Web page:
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Friday, September 08, 2006
Overseas Epiphany? Coach K Now Opposes NBA Age Limit

We spend a lot of time on this blog discussing the NBA age limit, and doing so has generated some great debates. To continue in that tradition, I bring you news that Duke men's basketball coach Mike Krzyzewski--a longtime supporter of a higher NBA age limit--has done a 180 and now vehemently opposses it. Ken Tysaic of the Charlotte Observer has the story on Krzyzewski's stunning change of heart, which occurred while he recently coached Team USA to a bronze medal in the FIBA World Championships (and thanks to D'arcy Mulligan for the link). Here are some excerpts:
After coaching Team USA's LeBron James and Dwight Howard, who went straight to the NBA from high school, Duke's Mike Krzyzewski said he opposes the year-old rule that prevents NBA teams from drafting high school seniors . . .

Now he is speaking out against it, saying basketball holds back teens while tennis, soccer and golf do not.

"We have a 16-year-old girl (Michelle Wie) that's winning money, a beautiful girl," Krzyzewski said. "They should be given those opportunities, and we should be able to adjust. It's not going to hurt the college game. The college game is going to be OK no matter what. I think this puts the college game in more of harm's way than it needs to be" . . .

He said when basketball players who don't want to attend college are forced onto campus for a year, college officials have trouble guaranteeing players will take their academic responsibilities seriously.

"There are a lot of successful people in this country who didn't go to college," Krzyzewski said. "They should be given the right to do that. We have one of the richest men in the world (Bill Gates) who didn't finish college, giving away hundreds of millions of dollars. To me, I'd rather have it the way it was (with no age limit)."

Some of us have been saying the same things for years, but I'm glad that Coach K has crossed over and joined the ranks of dissenters.


"ranks of dissenters"....yes indeedy

Anonymous Anonymous -- 9/08/2006 11:53 AM  

Could someone explain this question?

Why doesn't the NCAA adopt a similar policy for basketball as it has for the MLB draft? Guys can get drafted w/o losing eligibility, go draft-and-follow, go for pro ball, or wait and enter the draft again. Lots of details not mentioned, but why not make it easier on the kids? College baseball players don't have to gamble so much with their future. If they don't like where they went in the draft, just come back to school and re-enter the draft.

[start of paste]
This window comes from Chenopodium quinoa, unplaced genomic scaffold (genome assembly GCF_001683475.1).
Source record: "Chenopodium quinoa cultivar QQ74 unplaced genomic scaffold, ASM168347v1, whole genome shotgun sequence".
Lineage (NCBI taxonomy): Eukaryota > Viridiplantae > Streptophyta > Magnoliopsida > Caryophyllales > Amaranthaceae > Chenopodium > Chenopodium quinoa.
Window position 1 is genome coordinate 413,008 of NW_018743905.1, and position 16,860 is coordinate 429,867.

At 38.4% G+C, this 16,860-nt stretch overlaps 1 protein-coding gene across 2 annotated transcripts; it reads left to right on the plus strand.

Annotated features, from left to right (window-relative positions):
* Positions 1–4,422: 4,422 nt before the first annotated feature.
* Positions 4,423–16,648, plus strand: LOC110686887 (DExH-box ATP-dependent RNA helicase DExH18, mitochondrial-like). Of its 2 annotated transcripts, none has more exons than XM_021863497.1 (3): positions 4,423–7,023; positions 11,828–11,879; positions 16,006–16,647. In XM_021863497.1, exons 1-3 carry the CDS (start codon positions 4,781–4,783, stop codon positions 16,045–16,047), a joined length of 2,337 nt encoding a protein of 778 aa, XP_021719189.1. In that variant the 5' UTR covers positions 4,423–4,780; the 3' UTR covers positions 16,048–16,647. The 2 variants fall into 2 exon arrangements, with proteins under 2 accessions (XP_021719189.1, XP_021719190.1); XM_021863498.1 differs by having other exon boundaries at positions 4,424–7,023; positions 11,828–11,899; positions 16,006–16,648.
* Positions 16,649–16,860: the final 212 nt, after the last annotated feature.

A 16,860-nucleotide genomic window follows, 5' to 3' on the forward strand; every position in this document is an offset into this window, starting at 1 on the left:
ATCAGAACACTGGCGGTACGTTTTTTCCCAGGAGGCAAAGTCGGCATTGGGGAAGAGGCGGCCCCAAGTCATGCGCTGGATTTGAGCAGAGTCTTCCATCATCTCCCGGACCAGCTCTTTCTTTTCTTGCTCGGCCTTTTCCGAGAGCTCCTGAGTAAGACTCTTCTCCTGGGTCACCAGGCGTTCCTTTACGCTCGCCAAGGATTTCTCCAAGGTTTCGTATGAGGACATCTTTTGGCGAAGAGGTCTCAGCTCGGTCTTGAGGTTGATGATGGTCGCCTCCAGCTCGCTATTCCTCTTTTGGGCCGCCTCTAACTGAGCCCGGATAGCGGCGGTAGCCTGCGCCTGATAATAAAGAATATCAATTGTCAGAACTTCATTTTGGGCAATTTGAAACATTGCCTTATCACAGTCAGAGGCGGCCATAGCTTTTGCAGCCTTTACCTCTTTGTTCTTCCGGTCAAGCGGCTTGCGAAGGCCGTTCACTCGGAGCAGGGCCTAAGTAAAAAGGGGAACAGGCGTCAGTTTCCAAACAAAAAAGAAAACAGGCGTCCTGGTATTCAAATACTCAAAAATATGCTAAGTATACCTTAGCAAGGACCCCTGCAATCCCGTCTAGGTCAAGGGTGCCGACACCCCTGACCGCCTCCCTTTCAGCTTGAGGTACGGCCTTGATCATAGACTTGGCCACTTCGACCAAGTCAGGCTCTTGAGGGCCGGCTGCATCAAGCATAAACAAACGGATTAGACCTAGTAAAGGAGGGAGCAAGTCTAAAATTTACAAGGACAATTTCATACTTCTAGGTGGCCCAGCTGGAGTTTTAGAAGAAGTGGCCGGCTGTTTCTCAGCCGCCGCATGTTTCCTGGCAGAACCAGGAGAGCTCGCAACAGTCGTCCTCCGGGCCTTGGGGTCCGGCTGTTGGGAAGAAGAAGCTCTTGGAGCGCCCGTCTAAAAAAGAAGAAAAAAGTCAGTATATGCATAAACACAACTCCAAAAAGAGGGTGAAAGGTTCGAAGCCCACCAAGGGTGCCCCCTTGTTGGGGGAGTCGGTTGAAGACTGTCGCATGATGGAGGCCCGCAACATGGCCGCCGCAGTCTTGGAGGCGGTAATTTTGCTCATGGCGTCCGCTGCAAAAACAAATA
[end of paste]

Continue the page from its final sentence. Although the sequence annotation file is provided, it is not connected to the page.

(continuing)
Anonymous cj -- 9/08/2006 1:43 PM  


I think it has to do more with the NBA's policies than with the NCAA.

Anonymous Anonymous -- 9/08/2006 3:10 PM  

Under Krzyzewski, 90% of Duke's scholarship basketball players have graduated, among the highest graduation rates of any NCAA Division I program.

Anonymous Mr drug rehab -- 9/08/2006 3:48 PM  

It is easy to get swayed by the likes of the top payers who made it out of high school to the NBA. Isnt the rule to protect the 2nd tier players from getting into the league and then fallng. I think the biggest problem is that there is now minor leagues. I have said this before but that portects these young guys more than anything.
Also I have a question for Mike. Why cant an Employer protect himself from waisting money? If the rule means anything it is that teams dont trust themselves and need a rule to protect them.

Anonymous Anonymous -- 9/08/2006 6:19 PM  

Can anybody tell me if it's legal to use college athlete's names on an internet business?

Anonymous Anonymous -- 9/09/2006 2:33 PM  

I'm never going to like Coach K, but good on him here. It's nice to see a college coach speaking out for the greater good even if it goes against his own self interest. I wish it happened more often.

Anonymous Anonymous -- 9/09/2006 9:23 PM  

It's in Coach K's best interest to get as many non-college players out of the NCAA. This will drain the talent pool and play into his recruiting strenghts, you'll either learn the skills to play pro-ball anywhere or you'll have a Duke degree.

Blogger Michael -- 9/13/2006 10:11 AM  

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